Brown University MRSEC 0520651 Vivek Shenoy Graphene.ppt

Brown University Materials Science Research and Engineering Center
Effective Defects: Strength in Numbers
The surprising strength of highly defective graphene
Graphene in its pristine form is one of the
strongest materials. but defects influence its
strength. Using atomistic calculations, we find
that, counter to standard reasoning, graphene
sheets with large-angle tilt boundaries that have a
high density of defects are as strong as the
pristine material and, unexpectedly, are much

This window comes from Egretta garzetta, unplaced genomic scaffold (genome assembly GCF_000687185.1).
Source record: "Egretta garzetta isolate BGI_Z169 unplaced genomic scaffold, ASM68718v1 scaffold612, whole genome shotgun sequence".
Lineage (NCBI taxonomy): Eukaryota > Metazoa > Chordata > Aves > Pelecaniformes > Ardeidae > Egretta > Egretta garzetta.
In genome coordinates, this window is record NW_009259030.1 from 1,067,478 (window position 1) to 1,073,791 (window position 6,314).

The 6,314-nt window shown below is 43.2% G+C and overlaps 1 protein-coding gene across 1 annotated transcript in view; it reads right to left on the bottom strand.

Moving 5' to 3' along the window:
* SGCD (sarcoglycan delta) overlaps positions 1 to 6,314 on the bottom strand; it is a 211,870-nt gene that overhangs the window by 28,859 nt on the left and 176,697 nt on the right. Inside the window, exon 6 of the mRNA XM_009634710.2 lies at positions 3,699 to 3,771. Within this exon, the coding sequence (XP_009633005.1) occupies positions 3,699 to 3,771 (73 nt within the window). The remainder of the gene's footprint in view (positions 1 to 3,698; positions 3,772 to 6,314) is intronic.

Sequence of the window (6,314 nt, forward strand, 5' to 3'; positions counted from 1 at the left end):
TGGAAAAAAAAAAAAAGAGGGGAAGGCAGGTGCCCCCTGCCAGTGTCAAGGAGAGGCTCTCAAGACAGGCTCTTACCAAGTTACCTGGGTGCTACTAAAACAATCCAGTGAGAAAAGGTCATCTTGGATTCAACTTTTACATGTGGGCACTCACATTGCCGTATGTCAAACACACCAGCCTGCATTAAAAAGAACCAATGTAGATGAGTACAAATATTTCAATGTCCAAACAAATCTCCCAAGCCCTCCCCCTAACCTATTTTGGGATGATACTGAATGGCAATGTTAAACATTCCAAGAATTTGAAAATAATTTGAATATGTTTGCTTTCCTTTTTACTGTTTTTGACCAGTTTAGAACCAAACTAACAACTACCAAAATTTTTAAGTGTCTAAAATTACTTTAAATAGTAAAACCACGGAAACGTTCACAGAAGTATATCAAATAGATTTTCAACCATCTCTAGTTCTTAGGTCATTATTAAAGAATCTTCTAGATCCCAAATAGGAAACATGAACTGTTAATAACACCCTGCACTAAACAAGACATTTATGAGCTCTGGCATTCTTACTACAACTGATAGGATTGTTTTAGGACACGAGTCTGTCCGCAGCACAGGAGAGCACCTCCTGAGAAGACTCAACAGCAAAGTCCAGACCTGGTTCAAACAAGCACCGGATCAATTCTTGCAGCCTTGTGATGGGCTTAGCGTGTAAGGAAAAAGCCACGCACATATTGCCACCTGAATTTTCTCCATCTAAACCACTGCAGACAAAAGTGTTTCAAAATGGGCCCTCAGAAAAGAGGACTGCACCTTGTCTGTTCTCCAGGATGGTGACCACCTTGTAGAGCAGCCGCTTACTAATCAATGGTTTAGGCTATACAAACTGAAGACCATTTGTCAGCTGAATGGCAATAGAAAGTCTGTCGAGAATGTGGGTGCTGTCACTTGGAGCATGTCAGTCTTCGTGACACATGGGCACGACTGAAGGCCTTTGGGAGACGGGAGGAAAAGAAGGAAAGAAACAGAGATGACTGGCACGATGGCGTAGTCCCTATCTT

stronger than those with low-angle boundaries
having fewer defects. We show that this trend is
not explained by continuum fracture models
but can be understood by considering the critical
bonds in the strained seven-membered carbon
rings that lead to failure; the large-angle
boundaries are stronger because they are able to
better accommodate these strained rings.
The structure of a tilt grain
boundary in graphene
R. Grantab, V. B. Shenoy and R. S. Ruoff , Science, 330, 946 (2010).
Sponsored by the NSF MRSEC on “Micro-and Nano Mechanics of Materials” at Brown U., DMR 0520651.

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